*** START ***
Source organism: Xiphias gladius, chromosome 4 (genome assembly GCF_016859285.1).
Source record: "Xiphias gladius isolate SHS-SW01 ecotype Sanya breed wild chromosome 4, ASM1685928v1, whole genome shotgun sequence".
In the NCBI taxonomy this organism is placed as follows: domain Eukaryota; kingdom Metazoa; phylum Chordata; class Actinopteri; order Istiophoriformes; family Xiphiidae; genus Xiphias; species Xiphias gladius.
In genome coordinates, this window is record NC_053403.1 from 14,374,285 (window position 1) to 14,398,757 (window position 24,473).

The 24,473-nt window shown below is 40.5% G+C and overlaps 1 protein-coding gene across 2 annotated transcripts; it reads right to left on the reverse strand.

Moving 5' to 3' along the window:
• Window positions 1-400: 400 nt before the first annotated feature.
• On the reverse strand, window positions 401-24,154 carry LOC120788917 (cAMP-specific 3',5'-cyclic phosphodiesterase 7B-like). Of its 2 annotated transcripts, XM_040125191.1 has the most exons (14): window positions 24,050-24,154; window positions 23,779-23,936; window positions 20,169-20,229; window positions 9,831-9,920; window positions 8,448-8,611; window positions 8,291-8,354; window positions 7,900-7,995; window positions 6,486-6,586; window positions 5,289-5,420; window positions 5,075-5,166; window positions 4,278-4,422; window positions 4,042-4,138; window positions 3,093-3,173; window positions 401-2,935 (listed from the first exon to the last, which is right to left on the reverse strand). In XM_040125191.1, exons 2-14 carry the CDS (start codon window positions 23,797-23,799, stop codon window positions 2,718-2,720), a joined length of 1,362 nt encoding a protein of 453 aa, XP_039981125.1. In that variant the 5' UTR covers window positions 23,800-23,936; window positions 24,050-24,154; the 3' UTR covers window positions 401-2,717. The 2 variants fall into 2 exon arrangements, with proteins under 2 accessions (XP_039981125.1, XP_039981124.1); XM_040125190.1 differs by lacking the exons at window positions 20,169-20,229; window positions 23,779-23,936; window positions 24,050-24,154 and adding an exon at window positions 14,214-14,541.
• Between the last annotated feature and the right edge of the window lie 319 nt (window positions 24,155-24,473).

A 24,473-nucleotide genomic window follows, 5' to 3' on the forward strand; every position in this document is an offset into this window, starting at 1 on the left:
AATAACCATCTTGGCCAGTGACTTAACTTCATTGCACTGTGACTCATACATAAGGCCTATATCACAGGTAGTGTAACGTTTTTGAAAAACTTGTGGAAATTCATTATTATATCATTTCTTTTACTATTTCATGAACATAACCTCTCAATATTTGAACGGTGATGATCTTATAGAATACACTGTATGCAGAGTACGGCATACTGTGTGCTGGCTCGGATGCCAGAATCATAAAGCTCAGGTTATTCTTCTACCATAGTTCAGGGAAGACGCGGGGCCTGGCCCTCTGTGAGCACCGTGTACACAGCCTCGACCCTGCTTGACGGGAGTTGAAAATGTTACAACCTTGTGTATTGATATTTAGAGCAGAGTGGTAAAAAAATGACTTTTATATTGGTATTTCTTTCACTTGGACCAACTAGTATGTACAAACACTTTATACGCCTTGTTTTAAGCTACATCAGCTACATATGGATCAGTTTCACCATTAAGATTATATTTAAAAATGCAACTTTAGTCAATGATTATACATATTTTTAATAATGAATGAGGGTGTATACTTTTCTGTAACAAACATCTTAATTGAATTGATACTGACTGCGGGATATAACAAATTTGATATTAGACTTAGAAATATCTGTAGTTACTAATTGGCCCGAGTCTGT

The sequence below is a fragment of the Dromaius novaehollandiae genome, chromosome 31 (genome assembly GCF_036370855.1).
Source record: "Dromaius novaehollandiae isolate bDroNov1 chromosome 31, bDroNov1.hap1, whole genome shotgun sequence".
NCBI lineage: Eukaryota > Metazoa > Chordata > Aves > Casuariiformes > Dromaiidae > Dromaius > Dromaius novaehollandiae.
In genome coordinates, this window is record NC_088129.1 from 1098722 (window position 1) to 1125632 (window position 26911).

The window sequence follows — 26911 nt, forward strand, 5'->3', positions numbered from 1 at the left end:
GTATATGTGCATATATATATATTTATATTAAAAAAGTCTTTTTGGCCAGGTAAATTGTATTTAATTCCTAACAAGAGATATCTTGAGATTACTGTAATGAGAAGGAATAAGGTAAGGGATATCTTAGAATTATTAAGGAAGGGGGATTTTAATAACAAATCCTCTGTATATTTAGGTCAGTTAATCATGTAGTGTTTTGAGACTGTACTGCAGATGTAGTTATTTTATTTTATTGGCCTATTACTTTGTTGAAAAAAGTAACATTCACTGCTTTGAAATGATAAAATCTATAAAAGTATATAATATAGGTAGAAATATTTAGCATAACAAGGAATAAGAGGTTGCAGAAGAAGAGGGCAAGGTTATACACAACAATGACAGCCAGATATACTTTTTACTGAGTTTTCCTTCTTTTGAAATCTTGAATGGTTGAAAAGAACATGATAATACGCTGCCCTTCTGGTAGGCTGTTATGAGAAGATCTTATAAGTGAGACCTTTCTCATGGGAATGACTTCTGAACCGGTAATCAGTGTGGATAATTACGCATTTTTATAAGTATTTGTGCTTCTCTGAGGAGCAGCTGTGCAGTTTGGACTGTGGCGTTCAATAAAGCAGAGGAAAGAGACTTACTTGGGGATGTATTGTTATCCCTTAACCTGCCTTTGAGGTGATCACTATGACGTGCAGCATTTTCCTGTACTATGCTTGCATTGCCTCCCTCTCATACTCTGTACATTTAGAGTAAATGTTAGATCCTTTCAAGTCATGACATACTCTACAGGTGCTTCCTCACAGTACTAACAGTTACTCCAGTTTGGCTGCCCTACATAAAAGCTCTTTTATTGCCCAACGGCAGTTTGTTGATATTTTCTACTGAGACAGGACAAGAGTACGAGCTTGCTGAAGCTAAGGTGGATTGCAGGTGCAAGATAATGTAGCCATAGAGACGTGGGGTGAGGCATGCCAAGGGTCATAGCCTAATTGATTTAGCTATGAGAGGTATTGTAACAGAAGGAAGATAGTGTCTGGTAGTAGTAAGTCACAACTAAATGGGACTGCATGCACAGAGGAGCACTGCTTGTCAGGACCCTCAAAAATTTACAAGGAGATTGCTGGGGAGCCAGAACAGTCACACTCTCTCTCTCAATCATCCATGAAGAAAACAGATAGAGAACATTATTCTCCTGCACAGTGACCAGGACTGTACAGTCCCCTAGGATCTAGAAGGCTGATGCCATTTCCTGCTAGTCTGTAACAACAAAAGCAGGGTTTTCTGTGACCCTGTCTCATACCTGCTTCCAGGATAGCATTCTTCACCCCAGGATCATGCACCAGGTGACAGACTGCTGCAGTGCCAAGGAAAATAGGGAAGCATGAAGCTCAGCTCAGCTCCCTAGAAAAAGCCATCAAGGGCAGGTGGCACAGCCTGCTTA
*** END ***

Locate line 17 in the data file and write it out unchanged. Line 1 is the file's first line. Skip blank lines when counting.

GTATATGTGCATATATATATATTTATATTAAAAAAGTCTTTTTGGCCAGGTAAATTGTATTTAATTCCTAACAAGAGATATCTTGAGATTACTGTAATGAGAAGGAATAAGGTAAGGGATATCTTAGAATTATTAAGGAAGGGGGATTTTAATAACAAATCCTCTGTATATTTAGGTCAGTTAATCATGTAGTGTTTTGAGACTGTACTGCAGATGTAGTTATTTTATTTTATTGGCCTATTACTTTGTTGAAAAAAGTAACATTCACTGCTTTGAAATGATAAAATCTATAAAAGTATATAATATAGGTAGAAATATTTAGCATAACAAGGAATAAGAGGTTGCAGAAGAAGAGGGCAAGGTTATACACAACAATGACAGCCAGATATACTTTTTACTGAGTTTTCCTTCTTTTGAAATCTTGAATGGTTGAAAAGAACATGATAATACGCTGCCCTTCTGGTAGGCTGTTATGAGAAGATCTTATAAGTGAGACCTTTCTCATGGGAATGACTTCTGAACCGGTAATCAGTGTGGATAATTACGCATTTTTATAAGTATTTGTGCTTCTCTGAGGAGCAGCTGTGCAGTTTGGACTGTGGCGTTCAATAAAGCAGAGGAAAGAGACTTACTTGGGGATGTATTGTTATCCCTTAACCTGCCTTTGAGGTGATCACTATGACGTGCAGCATTTTCCTGTACTATGCTTGCATTGCCTCCCTCTCATACTCTGTACATTTAGAGTAAATGTTAGATCCTTTCAAGTCATGACATACTCTACAGGTGCTTCCTCACAGTACTAACAGTTACTCCAGTTTGGCTGCCCTACATAAAAGCTCTTTTATTGCCCAACGGCAGTTTGTTGATATTTTCTACTGAGACAGGACAAGAGTACGAGCTTGCTGAAGCTAAGGTGGATTGCAGGTGCAAGATAATGTAGCCATAGAGACGTGGGGTGAGGCATGCCAAGGGTCATAGCCTAATTGATTTAGCTATGAGAGGTATTGTAACAGAAGGAAGATAGTGTCTGGTAGTAGTAAGTCACAACTAAATGGGACTGCATGCACAGAGGAGCACTGCTTGTCAGGACCCTCAAAAATTTACAAGGAGATTGCTGGGGAGCCAGAACAGTCACACTCTCTCTCTCAATCATCCATGAAGAAAACAGATAGAGAACATTATTCTCCTGCACAGTGACCAGGACTGTACAGTCCCCTAGGATCTAGAAGGCTGATGCCATTTCCTGCTAGTCTGTAACAACAAAAGCAGGGTTTTCTGTGACCCTGTCTCATACCTGCTTCCAGGATAGCATTCTTCACCCCAGGATCATGCACCAGGTGACAGACTGCTGCAGTGCCAAGGAAAATAGGGAAGCATGAAGCTCAGCTCAGCTCCCTAGAAAAAGCCATCAAGGGCAGGTGGCACAGCCTGCTTA